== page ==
In The Pyrenees.

In The Pyrenees.

Abd EL Kader And Napoleon III.

Abd-EL-Kader And Napoleon III.

Observatory On The Pic Du Midi.

Observatory On The Pic Du Midi.

As we approached it, the scenery became imposing; the space between the mountains, which rose almost perpendicularly fifteen hundred feet above our heads, being hardly wide enough for the driveway and the foaming torrent. In fact, the road is for the most part cut in the rock itself, frequently hundreds of feet above the river, the roar of whose imprisoned waters echoing from the mountain walls made conversation here almost impossible. At length, a sudden turn revealed to us, wedged in between two precipices of great height, the little hamlet of Eaux Chaudes. Its form, like that of New York (to compare small things with great), is extremely long and narrow, for the reason that it has been able to grow in only one direction. Apart from a few houses, one or two shops, and a small church, Eaux Chaudes has only two conspicuous buildings. One is the bathing establishment; the other a plain, but scrupulously neat hotel, beneath whose balconies the river chafes and roars, as if enraged at the intrusion here of strangers. Two famous watering-places in the Pyrenees are here in close proximity, and are called respectively Eaux Chaudes and Eaux Bonnes. However, notwithstanding their descriptive names, the waters of the former are but very little warmer than those of the latter; nor are the springs of Eaux Bonnes "good" above all others in the Pyrenees. They lie in sep-arate, though adjacent valleys, and the resorts themselves are of a widely different character. Eaux Chaudes is smaller and less fashionable than its rival, and although many tourists select this as a starting-point for several notable excursions, the most of those who linger in this valley are invalids, who drink the water and take the baths because their health demands it. Still, we were well repaid for coming here, if only for the scenery. Moreover, here, as everywhere among the Pyrenees, we found the cuisine at the hotel excellent. "French cooking" is never better appreciated than in these mountain gorges, where one would naturally look for hardships and a meagre fare.

The Hermit Of The Observatory.

The Hermit Of The Observatory.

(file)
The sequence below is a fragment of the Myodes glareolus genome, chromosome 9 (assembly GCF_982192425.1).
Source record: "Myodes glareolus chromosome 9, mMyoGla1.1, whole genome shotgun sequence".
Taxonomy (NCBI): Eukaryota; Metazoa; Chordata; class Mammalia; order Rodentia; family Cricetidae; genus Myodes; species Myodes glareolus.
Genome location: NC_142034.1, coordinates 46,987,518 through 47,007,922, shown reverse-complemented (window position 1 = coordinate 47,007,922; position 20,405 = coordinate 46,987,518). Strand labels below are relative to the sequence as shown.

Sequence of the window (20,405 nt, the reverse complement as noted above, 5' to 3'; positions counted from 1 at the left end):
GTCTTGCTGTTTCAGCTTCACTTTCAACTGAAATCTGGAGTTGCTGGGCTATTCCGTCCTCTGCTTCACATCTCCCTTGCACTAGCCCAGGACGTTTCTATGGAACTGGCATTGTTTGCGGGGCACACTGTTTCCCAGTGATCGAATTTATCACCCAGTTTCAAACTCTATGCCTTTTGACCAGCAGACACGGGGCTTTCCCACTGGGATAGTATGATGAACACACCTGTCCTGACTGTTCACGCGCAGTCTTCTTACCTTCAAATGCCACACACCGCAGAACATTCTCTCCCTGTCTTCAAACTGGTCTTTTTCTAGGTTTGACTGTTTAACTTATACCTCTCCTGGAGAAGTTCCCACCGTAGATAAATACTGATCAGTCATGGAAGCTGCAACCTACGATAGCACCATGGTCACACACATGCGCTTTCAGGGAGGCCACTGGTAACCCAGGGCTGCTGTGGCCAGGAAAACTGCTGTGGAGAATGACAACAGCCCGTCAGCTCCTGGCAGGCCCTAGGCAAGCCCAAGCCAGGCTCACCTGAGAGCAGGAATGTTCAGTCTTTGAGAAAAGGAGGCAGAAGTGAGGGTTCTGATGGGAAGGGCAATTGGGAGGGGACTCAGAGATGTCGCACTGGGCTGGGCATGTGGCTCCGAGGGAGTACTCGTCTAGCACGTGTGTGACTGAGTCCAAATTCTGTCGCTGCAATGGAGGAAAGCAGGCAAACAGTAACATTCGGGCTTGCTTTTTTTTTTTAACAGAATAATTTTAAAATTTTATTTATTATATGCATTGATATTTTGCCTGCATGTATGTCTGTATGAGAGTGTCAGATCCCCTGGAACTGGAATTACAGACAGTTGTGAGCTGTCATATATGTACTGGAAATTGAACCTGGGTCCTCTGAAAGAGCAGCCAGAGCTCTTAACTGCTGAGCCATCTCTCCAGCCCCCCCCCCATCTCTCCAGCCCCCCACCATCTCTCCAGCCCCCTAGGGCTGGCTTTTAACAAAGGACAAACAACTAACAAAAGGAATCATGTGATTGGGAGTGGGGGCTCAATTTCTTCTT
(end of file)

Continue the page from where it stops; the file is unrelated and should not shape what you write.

The Gorge Of Eaux Chaudes.

The Gorge Of Eaux Chaudes.

The Bathing Establishment At Eaux Chaudes.

The Bathing Establishment At Eaux Chaudes.

However, the linguistic powers of our landlord at Eaux Chaudes were not so perfect as his culinary skill. In my room was a placard bearing a notice in several languages. The following was the English version:

Eaux Chaudes.

Eaux Chaudes.

"Daily's breakfast in apartment, five francs: Daily's dinner at table d'hote, five francs: Conformably the tariff all meal taked out of the table d'hote shall be paid one franc more for each meal: One watch-lights, fifty centimes; One sitting bath, seventy-five centimes: The proprietor shall't be responsible for precious things unless they have deposit in the cash office: Travelers without luggages are requested to pay every day."

Leaving Eaux Chaudes, and entering another of the glacier-chiseled grooves which slope from the great Pyrenean chain, we found ourselves upon a no less perfect road, than that by which we had approached the hot springs. By this, only a few hours after leaving the first halting place, we drove into the village of Eaux Bonnes. This is a tiny bit of Paris hidden away among the mountains, twenty-five hundred feet above the sea.

Its entire area is only about half an acre, and so extremely narrow is the gorge in which it lies, that it consists of only two streets and an intervening park, so small, that to perceive its band-stand and its little fountain at the same time, we were obliged to step from its triangular enclosure into the street. Yet even in these straitened circumstances, Eaux Bonnes contains some thirty hotels and pensions, ranged in two lines on opposite sides of the park, and in such tantalizing proximity, that in dull times all the proprietors stand at their doors and stare each other out of countenance, or in the "season" calculate to a sou the profits of their rivals. Behind these buildings are precipitous cliffs, which have been blasted away to give more space to the hotels. Only the front rooms, therefore, are available for tourists, since the sepulchral chambers in the rear, situated only two feet from the precipice, would be attractive merely to geologists. There are worse occupations than sitting on the balcony of one of these hotels upon a pleasant evening and listening to the music in the illuminated park. One feels at such a time as if he were in the proscenium box of a diminutive theatre, listening to light opera.